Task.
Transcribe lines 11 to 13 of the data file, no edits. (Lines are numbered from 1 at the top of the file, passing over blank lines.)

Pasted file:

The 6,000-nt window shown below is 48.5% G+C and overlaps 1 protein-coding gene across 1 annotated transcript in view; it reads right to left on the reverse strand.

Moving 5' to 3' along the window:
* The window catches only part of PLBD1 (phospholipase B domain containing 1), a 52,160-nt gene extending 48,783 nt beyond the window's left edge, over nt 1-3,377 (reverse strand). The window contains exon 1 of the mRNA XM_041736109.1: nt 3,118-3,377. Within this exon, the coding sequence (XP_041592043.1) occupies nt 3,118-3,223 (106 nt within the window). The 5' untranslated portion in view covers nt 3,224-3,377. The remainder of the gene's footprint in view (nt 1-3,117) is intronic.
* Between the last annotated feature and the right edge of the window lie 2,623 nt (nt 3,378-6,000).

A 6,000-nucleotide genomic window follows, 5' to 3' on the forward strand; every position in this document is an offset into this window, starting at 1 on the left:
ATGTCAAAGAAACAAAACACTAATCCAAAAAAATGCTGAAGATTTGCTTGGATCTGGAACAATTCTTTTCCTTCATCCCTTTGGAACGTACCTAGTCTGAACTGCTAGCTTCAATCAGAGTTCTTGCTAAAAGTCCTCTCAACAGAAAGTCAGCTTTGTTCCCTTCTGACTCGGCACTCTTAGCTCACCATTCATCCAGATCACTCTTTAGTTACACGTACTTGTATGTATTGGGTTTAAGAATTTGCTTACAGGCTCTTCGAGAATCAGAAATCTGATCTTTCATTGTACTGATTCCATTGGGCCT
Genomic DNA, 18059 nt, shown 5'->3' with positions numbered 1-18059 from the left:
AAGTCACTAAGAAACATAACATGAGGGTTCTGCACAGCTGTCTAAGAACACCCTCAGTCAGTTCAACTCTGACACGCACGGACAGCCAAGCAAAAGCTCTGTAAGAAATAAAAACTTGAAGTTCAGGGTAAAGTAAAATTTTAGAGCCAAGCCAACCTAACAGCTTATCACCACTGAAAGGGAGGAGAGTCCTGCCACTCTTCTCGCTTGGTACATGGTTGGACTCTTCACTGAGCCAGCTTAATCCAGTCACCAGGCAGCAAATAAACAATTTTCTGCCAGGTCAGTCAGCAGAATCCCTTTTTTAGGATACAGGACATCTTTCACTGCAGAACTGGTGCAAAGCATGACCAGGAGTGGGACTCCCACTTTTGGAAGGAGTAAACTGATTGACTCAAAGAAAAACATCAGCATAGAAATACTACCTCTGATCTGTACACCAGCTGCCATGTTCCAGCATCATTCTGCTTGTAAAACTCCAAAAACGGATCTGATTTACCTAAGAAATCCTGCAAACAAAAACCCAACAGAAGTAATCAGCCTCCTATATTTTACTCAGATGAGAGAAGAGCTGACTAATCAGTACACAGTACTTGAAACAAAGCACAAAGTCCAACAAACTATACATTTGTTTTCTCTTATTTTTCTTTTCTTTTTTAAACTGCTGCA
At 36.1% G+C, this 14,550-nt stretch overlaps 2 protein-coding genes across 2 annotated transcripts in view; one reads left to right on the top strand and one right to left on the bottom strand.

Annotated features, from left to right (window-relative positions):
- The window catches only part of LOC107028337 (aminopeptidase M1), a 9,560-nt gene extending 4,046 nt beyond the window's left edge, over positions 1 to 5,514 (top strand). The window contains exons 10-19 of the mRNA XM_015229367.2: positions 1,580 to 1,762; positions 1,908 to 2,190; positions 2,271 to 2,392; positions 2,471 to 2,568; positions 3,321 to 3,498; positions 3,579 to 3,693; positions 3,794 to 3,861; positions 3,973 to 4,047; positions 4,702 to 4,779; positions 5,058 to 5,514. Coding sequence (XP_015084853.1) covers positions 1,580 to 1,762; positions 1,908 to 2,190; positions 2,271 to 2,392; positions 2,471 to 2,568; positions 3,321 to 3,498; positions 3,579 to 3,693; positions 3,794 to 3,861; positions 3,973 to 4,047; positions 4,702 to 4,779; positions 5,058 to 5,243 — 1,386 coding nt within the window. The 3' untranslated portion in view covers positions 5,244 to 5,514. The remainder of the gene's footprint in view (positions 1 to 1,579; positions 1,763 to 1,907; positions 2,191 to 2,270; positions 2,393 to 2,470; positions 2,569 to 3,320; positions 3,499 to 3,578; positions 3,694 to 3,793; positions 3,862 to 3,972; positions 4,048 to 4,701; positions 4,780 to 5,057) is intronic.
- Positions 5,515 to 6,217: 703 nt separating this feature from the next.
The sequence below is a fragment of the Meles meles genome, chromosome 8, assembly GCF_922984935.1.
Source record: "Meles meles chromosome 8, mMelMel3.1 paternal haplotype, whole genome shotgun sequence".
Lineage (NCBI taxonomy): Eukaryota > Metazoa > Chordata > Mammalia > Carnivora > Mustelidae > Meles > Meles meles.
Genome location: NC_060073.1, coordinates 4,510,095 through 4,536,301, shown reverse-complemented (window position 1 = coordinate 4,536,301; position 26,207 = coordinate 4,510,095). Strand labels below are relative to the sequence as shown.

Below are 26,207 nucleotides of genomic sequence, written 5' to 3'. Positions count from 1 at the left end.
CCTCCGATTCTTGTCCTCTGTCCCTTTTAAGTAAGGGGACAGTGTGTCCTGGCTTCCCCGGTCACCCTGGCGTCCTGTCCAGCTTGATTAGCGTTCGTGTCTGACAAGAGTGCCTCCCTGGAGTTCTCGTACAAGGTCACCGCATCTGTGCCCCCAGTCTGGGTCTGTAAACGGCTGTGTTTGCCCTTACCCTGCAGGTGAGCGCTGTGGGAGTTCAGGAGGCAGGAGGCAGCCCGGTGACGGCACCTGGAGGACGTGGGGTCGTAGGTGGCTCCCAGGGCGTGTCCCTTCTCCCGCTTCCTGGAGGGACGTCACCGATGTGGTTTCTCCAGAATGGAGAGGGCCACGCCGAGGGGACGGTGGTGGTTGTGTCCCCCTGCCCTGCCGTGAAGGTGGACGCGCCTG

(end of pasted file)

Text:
- The window catches only part of LOC107028337 (aminopeptidase M1), a 9,560-nt gene extending 4,046 nt beyond the window's left edge, over positions 1 to 5,514 (top strand). The window contains exons 10-19 of the mRNA XM_015229367.2: positions 1,580 to 1,762; positions 1,908 to 2,190; positions 2,271 to 2,392; positions 2,471 to 2,568; positions 3,321 to 3,498; positions 3,579 to 3,693; positions 3,794 to 3,861; positions 3,973 to 4,047; positions 4,702 to 4,779; positions 5,058 to 5,514. Coding sequence (XP_015084853.1) covers positions 1,580 to 1,762; positions 1,908 to 2,190; positions 2,271 to 2,392; positions 2,471 to 2,568; positions 3,321 to 3,498; positions 3,579 to 3,693; positions 3,794 to 3,861; positions 3,973 to 4,047; positions 4,702 to 4,779; positions 5,058 to 5,243 — 1,386 coding nt within the window. The 3' untranslated portion in view covers positions 5,244 to 5,514. The remainder of the gene's footprint in view (positions 1 to 1,579; positions 1,763 to 1,907; positions 2,191 to 2,270; positions 2,393 to 2,470; positions 2,569 to 3,320; positions 3,499 to 3,578; positions 3,694 to 3,793; positions 3,862 to 3,972; positions 4,048 to 4,701; positions 4,780 to 5,057) is intronic.
- Positions 5,515 to 6,217: 703 nt separating this feature from the next.
The sequence below is a fragment of the Meles meles genome, chromosome 8, assembly GCF_922984935.1.